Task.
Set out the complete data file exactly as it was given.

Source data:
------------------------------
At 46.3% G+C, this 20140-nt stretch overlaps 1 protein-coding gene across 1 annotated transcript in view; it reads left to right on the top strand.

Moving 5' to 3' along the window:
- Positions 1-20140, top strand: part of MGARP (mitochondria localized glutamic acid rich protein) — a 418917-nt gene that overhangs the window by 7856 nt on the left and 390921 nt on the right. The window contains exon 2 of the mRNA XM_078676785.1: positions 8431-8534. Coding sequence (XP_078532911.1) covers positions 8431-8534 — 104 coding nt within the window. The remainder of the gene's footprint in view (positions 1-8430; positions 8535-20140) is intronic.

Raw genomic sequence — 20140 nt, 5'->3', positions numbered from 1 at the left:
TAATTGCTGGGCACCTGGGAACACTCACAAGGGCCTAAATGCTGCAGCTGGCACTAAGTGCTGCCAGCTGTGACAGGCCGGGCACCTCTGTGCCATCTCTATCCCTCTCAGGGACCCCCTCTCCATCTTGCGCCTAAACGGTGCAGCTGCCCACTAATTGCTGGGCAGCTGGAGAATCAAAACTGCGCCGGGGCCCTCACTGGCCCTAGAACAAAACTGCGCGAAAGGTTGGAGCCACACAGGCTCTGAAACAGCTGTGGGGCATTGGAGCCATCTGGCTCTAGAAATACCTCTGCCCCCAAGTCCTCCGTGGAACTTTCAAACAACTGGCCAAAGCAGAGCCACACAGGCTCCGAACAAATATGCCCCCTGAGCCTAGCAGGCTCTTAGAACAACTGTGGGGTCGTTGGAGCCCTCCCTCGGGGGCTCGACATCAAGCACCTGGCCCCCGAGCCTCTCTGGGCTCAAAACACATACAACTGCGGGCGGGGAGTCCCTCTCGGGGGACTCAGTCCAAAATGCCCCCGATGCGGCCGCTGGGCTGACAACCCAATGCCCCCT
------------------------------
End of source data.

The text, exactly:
At 46.3% G+C, this 20140-nt stretch overlaps 1 protein-coding gene across 1 annotated transcript in view; it reads left to right on the top strand.

Moving 5' to 3' along the window:
- Positions 1-20140, top strand: part of MGARP (mitochondria localized glutamic acid rich protein) — a 418917-nt gene that overhangs the window by 7856 nt on the left and 390921 nt on the right. The window contains exon 2 of the mRNA XM_078676785.1: positions 8431-8534. Coding sequence (XP_078532911.1) covers positions 8431-8534 — 104 coding nt within the window. The remainder of the gene's footprint in view (positions 1-8430; positions 8535-20140) is intronic.

Raw genomic sequence — 20140 nt, 5'->3', positions numbered from 1 at the left:
TAATTGCTGGGCACCTGGGAACACTCACAAGGGCCTAAATGCTGCAGCTGGCACTAAGTGCTGCCAGCTGTGACAGGCCGGGCACCTCTGTGCCATCTCTATCCCTCTCAGGGACCCCCTCTCCATCTTGCGCCTAAACGGTGCAGCTGCCCACTAATTGCTGGGCAGCTGGAGAATCAAAACTGCGCCGGGGCCCTCACTGGCCCTAGAACAAAACTGCGCGAAAGGTTGGAGCCACACAGGCTCTGAAACAGCTGTGGGGCATTGGAGCCATCTGGCTCTAGAAATACCTCTGCCCCCAAGTCCTCCGTGGAACTTTCAAACAACTGGCCAAAGCAGAGCCACACAGGCTCCGAACAAATATGCCCCCTGAGCCTAGCAGGCTCTTAGAACAACTGTGGGGTCGTTGGAGCCCTCCCTCGGGGGCTCGACATCAAGCACCTGGCCCCCGAGCCTCTCTGGGCTCAAAACACATACAACTGCGGGCGGGGAGTCCCTCTCGGGGGACTCAGTCCAAAATGCCCCCGATGCGGCCGCTGGGCTGACAACCCAATGCCCCCT